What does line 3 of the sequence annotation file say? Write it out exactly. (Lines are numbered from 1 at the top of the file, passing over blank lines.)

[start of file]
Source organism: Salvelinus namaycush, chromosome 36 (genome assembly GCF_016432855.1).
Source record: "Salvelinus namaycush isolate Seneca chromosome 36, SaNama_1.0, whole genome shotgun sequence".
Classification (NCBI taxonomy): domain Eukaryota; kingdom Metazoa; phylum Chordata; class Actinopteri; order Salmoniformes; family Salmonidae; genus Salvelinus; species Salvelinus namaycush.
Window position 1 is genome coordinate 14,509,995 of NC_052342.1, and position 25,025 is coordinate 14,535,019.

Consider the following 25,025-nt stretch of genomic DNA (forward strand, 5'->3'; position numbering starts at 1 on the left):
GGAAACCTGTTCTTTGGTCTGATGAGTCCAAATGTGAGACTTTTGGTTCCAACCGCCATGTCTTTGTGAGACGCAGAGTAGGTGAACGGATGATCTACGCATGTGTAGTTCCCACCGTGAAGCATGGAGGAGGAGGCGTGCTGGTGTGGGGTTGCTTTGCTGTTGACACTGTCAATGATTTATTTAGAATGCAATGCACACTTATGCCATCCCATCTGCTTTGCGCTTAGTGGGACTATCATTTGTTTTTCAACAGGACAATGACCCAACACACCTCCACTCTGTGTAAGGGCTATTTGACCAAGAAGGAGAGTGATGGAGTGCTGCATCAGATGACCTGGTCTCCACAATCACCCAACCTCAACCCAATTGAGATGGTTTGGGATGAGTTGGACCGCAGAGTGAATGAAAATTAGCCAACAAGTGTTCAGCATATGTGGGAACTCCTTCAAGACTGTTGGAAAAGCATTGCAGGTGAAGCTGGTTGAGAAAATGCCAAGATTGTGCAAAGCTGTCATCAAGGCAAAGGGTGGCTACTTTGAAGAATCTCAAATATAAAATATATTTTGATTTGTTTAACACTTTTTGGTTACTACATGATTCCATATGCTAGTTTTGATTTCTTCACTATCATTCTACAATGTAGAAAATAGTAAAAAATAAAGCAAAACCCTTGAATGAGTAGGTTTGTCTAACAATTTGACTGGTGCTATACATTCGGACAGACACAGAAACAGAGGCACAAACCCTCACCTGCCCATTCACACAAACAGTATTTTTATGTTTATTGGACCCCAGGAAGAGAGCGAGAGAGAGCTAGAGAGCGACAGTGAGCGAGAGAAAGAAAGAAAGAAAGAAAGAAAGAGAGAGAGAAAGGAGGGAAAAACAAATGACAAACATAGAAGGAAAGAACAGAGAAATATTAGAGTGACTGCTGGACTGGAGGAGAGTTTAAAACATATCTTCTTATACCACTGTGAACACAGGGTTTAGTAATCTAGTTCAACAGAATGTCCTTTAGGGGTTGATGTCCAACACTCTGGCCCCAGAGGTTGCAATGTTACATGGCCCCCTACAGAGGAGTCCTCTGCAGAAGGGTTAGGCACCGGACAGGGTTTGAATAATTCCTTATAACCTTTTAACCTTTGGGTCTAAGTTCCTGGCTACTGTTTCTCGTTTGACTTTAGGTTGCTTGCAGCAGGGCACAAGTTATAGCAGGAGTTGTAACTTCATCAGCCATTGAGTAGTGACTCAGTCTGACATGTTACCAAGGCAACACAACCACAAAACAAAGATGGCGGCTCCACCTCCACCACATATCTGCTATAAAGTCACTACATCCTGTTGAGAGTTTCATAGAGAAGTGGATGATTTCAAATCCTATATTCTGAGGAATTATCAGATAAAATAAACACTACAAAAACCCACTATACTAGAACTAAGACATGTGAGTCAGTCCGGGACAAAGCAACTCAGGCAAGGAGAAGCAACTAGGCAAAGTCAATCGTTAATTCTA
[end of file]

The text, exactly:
Classification (NCBI taxonomy): domain Eukaryota; kingdom Metazoa; phylum Chordata; class Actinopteri; order Salmoniformes; family Salmonidae; genus Salvelinus; species Salvelinus namaycush.